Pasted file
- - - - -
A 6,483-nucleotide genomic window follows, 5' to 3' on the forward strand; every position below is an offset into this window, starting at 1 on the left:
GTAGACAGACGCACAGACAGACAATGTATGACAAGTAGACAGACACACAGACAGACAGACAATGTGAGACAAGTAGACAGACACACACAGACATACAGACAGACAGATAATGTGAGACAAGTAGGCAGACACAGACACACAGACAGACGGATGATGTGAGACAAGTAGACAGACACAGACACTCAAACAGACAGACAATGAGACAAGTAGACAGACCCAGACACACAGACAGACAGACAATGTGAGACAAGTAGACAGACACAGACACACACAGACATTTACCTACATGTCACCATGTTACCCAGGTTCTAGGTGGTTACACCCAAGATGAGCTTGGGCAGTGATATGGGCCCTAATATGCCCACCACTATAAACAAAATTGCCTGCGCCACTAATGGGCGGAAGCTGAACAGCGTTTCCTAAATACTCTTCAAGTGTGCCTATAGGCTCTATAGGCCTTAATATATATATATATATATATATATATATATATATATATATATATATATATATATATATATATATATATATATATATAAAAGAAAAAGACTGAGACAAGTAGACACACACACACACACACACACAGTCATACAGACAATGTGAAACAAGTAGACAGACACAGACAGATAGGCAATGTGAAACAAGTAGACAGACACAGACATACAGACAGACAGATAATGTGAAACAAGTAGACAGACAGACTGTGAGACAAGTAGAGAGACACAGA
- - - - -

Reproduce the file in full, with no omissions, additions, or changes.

A 6,483-nucleotide genomic window follows, 5' to 3' on the forward strand; every position below is an offset into this window, starting at 1 on the left:
GTAGACAGACGCACAGACAGACAATGTATGACAAGTAGACAGACACACAGACAGACAGACAATGTGAGACAAGTAGACAGACACACACAGACATACAGACAGACAGATAATGTGAGACAAGTAGGCAGACACAGACACACAGACAGACGGATGATGTGAGACAAGTAGACAGACACAGACACTCAAACAGACAGACAATGAGACAAGTAGACAGACCCAGACACACAGACAGACAGACAATGTGAGACAAGTAGACAGACACAGACACACACAGACATTTACCTACATGTCACCATGTTACCCAGGTTCTAGGTGGTTACACCCAAGATGAGCTTGGGCAGTGATATGGGCCCTAATATGCCCACCACTATAAACAAAATTGCCTGCGCCACTAATGGGCGGAAGCTGAACAGCGTTTCCTAAATACTCTTCAAGTGTGCCTATAGGCTCTATAGGCCTTAATATATATATATATATATATATATATATATATATATATATATATATATATATATATATATATATATATATATATATAAAAGAAAAAGACTGAGACAAGTAGACACACACACACACACACACACAGTCATACAGACAATGTGAAACAAGTAGACAGACACAGACAGATAGGCAATGTGAAACAAGTAGACAGACACAGACATACAGACAGACAGATAATGTGAAACAAGTAGACAGACAGACTGTGAGACAAGTAGAGAGACACAGA